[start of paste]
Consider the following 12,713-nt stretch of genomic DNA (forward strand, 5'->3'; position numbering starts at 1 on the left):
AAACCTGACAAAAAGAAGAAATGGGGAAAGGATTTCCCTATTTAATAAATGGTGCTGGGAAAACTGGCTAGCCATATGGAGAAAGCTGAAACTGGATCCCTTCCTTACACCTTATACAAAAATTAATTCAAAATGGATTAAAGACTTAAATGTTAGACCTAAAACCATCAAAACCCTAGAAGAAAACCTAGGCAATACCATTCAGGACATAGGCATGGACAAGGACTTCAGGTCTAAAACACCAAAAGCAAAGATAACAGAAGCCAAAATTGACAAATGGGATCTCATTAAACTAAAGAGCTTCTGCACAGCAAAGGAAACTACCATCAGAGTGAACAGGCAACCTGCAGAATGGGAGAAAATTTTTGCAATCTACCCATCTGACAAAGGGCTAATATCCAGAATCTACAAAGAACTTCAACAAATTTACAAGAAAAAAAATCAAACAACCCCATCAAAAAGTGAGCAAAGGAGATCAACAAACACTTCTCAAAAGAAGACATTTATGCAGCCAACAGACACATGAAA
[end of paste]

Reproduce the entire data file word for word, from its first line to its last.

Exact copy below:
Consider the following 12,713-nt stretch of genomic DNA (forward strand, 5'->3'; position numbering starts at 1 on the left):
AAACCTGACAAAAAGAAGAAATGGGGAAAGGATTTCCCTATTTAATAAATGGTGCTGGGAAAACTGGCTAGCCATATGGAGAAAGCTGAAACTGGATCCCTTCCTTACACCTTATACAAAAATTAATTCAAAATGGATTAAAGACTTAAATGTTAGACCTAAAACCATCAAAACCCTAGAAGAAAACCTAGGCAATACCATTCAGGACATAGGCATGGACAAGGACTTCAGGTCTAAAACACCAAAAGCAAAGATAACAGAAGCCAAAATTGACAAATGGGATCTCATTAAACTAAAGAGCTTCTGCACAGCAAAGGAAACTACCATCAGAGTGAACAGGCAACCTGCAGAATGGGAGAAAATTTTTGCAATCTACCCATCTGACAAAGGGCTAATATCCAGAATCTACAAAGAACTTCAACAAATTTACAAGAAAAAAAATCAAACAACCCCATCAAAAAGTGAGCAAAGGAGATCAACAAACACTTCTCAAAAGAAGACATTTATGCAGCCAACAGACACATGAAA